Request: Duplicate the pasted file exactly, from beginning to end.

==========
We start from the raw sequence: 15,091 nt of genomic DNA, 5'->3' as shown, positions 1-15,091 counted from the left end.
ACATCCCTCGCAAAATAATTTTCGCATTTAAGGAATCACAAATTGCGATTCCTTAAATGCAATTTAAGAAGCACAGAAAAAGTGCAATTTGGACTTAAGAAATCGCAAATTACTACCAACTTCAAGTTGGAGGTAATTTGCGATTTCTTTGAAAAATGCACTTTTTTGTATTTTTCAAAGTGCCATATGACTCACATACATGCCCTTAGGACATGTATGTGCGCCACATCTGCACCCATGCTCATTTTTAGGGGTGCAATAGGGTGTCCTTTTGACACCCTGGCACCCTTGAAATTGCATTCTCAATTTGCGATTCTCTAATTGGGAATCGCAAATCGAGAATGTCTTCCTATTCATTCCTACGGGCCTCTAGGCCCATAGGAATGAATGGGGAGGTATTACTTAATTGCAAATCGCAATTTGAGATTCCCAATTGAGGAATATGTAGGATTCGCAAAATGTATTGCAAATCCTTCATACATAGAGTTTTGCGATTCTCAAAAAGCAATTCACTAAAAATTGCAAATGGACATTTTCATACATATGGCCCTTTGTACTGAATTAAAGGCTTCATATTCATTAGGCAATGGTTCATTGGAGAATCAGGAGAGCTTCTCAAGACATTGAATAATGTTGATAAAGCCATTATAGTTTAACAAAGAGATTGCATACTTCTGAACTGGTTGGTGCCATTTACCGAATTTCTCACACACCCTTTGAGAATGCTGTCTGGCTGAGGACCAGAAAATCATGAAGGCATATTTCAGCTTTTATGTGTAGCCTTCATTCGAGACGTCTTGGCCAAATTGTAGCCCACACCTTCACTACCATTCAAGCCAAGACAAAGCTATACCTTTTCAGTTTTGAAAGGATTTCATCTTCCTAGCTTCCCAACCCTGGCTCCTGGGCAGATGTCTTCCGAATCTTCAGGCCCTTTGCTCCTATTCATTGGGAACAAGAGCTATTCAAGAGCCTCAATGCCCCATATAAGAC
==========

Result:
We start from the raw sequence: 15,091 nt of genomic DNA, 5'->3' as shown, positions 1-15,091 counted from the left end.
ACATCCCTCGCAAAATAATTTTCGCATTTAAGGAATCACAAATTGCGATTCCTTAAATGCAATTTAAGAAGCACAGAAAAAGTGCAATTTGGACTTAAGAAATCGCAAATTACTACCAACTTCAAGTTGGAGGTAATTTGCGATTTCTTTGAAAAATGCACTTTTTTGTATTTTTCAAAGTGCCATATGACTCACATACATGCCCTTAGGACATGTATGTGCGCCACATCTGCACCCATGCTCATTTTTAGGGGTGCAATAGGGTGTCCTTTTGACACCCTGGCACCCTTGAAATTGCATTCTCAATTTGCGATTCTCTAATTGGGAATCGCAAATCGAGAATGTCTTCCTATTCATTCCTACGGGCCTCTAGGCCCATAGGAATGAATGGGGAGGTATTACTTAATTGCAAATCGCAATTTGAGATTCCCAATTGAGGAATATGTAGGATTCGCAAAATGTATTGCAAATCCTTCATACATAGAGTTTTGCGATTCTCAAAAAGCAATTCACTAAAAATTGCAAATGGACATTTTCATACATATGGCCCTTTGTACTGAATTAAAGGCTTCATATTCATTAGGCAATGGTTCATTGGAGAATCAGGAGAGCTTCTCAAGACATTGAATAATGTTGATAAAGCCATTATAGTTTAACAAAGAGATTGCATACTTCTGAACTGGTTGGTGCCATTTACCGAATTTCTCACACACCCTTTGAGAATGCTGTCTGGCTGAGGACCAGAAAATCATGAAGGCATATTTCAGCTTTTATGTGTAGCCTTCATTCGAGACGTCTTGGCCAAATTGTAGCCCACACCTTCACTACCATTCAAGCCAAGACAAAGCTATACCTTTTCAGTTTTGAAAGGATTTCATCTTCCTAGCTTCCCAACCCTGGCTCCTGGGCAGATGTCTTCCGAATCTTCAGGCCCTTTGCTCCTATTCATTGGGAACAAGAGCTATTCAAGAGCCTCAATGCCCCATATAAGAC